Management of Alberta’s $700-million lab services system should be handed over to a new public agency that would be responsible for delivering all medical testing across the province, a new report recommends. In a large scale analysis, the Health Quality Council of Alberta says consolidating medical labs under a central organization provides the best option to address of number of issues stemming from a currently fragmented system (e.g., wait times, decision-making processes, investment stability, support for research).
“There was strong consensus from across the province that the laboratory sector in Alberta is at a key milestone, a tipping point where change is needed,” reads the report which was obtained by Postmedia prior to its public release on Friday. “The status quo was not seen as viable.” Health Quality Council investigators found this fragmentation, combined with the fact Alberta Health Services’ has four different vice-presidents with accountability for lab services, to be a major headache holding the system back.
The plan for an integrated, publicly run lab service model has been the province’s policy since late 2015, when Health Minister Sarah Hoffman blew up an AHS initiative to have all medical testing in Edmonton handled by a single private company. The province has moved forward on its vow by announcing last fall that AHS would take over Dynalife’s operations starting in 2022.
Sometimes a laboratory professional’s insights and expertise make all the difference in a legal case. Consider the mother who lost custody of her newborn because a test showed high levels of alcohol in her blood shortly after delivery. Whether a laboratorian goes to court to give factual testimony or to offer an opinion, the rules are the same, experts said. Know the material, answer questions clearly and succinctly, and stay within your area of expertise.
According to Jim Hilbert, who teaches scientists how to testify, the main role of a scientist in court is to educate the judge or jury. "Your job is not to try to make the case," he commented. "Your job is to simply tell the truth." Sticking with the facts sounds simple, but sometimes pressure rises in the courtroom to do otherwise. As an expert witness, laboratorians need to stay calm and composed in court, even when a colleague they respect tries to discredit them, according to Saeed Jortani, PhD, DABCC, director of clinical chemistry and toxicology at University of Louisville Hospital. "You have to have a very tough skin when you do this," he said. "You have to be able to accept criticism. You have to be able to hold your posture, be very patient, and just answer the questions."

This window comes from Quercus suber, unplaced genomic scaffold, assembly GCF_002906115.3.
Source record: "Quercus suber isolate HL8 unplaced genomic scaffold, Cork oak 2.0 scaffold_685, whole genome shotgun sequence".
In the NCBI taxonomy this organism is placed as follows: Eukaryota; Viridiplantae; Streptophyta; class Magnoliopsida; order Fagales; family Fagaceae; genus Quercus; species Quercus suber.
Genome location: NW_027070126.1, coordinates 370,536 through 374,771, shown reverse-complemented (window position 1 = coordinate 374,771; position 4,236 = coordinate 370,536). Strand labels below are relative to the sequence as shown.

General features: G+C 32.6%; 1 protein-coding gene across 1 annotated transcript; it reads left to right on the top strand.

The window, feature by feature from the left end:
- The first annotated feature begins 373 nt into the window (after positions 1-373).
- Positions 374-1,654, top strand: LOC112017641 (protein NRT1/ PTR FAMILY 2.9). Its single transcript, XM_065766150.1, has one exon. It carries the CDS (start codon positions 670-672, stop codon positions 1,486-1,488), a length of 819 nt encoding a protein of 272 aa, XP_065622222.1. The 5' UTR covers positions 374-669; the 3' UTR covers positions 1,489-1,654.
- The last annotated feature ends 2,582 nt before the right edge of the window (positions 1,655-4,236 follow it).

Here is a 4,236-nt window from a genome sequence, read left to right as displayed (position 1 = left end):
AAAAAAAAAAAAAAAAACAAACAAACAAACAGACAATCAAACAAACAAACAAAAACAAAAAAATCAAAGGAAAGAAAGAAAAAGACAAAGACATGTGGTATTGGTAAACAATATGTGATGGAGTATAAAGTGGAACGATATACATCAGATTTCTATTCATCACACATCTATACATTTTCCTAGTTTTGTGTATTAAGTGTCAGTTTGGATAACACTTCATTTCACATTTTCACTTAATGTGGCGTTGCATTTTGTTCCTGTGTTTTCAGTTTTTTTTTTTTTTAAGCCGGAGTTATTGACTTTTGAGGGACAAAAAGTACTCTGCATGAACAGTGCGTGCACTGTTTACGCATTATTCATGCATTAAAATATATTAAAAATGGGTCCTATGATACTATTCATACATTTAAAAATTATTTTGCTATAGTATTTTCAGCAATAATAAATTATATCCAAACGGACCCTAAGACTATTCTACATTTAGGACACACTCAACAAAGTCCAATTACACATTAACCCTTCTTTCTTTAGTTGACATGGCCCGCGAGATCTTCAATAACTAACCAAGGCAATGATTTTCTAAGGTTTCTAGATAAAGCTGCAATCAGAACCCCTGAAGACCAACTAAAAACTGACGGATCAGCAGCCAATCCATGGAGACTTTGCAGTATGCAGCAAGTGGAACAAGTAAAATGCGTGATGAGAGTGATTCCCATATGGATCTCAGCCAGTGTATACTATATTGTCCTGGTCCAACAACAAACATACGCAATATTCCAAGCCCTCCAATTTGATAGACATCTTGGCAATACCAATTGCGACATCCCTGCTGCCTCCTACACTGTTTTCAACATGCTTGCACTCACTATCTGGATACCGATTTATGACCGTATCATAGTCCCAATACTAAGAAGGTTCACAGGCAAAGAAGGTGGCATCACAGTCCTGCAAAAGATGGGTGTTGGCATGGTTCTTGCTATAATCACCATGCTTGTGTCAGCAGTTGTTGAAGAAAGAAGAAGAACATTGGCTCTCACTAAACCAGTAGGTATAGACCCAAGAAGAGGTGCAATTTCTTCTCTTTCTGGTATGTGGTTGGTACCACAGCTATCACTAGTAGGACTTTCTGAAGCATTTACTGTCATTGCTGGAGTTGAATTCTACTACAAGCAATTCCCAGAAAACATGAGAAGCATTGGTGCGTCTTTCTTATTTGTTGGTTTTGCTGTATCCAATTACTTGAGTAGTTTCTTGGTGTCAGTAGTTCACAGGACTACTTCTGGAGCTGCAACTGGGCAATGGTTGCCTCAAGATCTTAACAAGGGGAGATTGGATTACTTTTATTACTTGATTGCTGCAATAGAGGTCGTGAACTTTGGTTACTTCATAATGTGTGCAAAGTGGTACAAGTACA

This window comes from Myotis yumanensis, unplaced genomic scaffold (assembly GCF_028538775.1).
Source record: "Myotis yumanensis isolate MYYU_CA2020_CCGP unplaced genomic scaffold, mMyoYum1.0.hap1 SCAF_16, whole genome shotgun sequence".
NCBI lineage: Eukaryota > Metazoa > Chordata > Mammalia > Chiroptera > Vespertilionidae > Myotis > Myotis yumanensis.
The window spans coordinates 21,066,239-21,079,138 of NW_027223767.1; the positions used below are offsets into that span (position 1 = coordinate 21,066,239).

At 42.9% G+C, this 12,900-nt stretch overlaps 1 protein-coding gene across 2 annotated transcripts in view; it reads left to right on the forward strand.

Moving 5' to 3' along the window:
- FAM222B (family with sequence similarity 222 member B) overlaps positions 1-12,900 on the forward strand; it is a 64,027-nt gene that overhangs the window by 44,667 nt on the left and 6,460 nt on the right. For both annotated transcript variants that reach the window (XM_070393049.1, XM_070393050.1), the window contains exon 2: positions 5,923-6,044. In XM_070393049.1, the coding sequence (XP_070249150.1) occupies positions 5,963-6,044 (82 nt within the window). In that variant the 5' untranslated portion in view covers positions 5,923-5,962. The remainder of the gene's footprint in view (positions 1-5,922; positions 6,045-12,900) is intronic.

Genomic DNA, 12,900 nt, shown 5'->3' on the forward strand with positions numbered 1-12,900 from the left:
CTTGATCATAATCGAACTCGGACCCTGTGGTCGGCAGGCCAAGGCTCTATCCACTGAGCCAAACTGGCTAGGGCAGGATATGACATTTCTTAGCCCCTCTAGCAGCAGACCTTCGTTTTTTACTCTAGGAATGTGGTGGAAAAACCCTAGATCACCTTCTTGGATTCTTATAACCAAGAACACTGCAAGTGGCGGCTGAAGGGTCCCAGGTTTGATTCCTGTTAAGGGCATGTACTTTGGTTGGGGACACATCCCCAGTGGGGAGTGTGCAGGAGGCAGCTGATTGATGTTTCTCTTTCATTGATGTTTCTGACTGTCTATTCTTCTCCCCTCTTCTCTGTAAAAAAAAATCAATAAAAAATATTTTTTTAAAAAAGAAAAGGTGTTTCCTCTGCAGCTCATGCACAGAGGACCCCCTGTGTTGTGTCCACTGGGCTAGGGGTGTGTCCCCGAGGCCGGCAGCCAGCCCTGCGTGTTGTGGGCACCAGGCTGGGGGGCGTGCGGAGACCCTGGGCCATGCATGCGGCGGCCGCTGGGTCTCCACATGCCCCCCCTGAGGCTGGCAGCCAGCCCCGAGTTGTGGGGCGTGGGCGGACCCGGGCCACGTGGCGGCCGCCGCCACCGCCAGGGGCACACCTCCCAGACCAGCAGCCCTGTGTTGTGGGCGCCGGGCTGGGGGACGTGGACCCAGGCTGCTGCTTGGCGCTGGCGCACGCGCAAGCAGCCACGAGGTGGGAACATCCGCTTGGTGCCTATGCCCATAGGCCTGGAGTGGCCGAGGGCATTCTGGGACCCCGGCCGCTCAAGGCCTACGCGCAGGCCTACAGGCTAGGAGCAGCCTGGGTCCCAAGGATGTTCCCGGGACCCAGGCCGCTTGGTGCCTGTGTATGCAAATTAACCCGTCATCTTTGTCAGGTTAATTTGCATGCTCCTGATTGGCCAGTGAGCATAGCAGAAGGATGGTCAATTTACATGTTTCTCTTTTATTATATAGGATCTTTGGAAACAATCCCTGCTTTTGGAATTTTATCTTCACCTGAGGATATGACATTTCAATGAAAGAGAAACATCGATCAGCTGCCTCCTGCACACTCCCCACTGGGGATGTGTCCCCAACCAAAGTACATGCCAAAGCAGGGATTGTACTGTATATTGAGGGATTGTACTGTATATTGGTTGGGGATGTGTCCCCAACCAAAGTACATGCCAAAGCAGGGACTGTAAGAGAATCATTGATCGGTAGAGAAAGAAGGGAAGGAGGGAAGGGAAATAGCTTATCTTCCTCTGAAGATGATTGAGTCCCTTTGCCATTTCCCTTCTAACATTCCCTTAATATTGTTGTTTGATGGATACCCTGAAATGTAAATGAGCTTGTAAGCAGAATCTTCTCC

Read the article for more advice - you might just need it.
Every year, 220,000 Canadian patients (approximately one in nine) will develop a hospital-acquired infection during their stay and an estimated 8,000 of those will die. Furthermore, the cost to treat hospital-acquired infection is estimated to be +$100 million annually. Optimal hand hygiene is one of the most effective ways to reduce healthcare associated infections. By implementing simple hand hygiene tasks, such as cleaning your hands at the right time and in the right way, lives can be saved. This message is championed at the highest level of government such as the Honourable Jane Philpott, federal Minister of Health.
Thousands of healthcare professionals across Canada participate in STOP! Clean Your Hands Day, which takes place every year on May 5. "Self-improvement doesn't need to be a burden. Small, incremental changes can lead to big things. Not only can you improve your own practices, you're setting an easy to follow example for everyone around you," said Chris Power, CEO, Canadian Patient Safety Institute.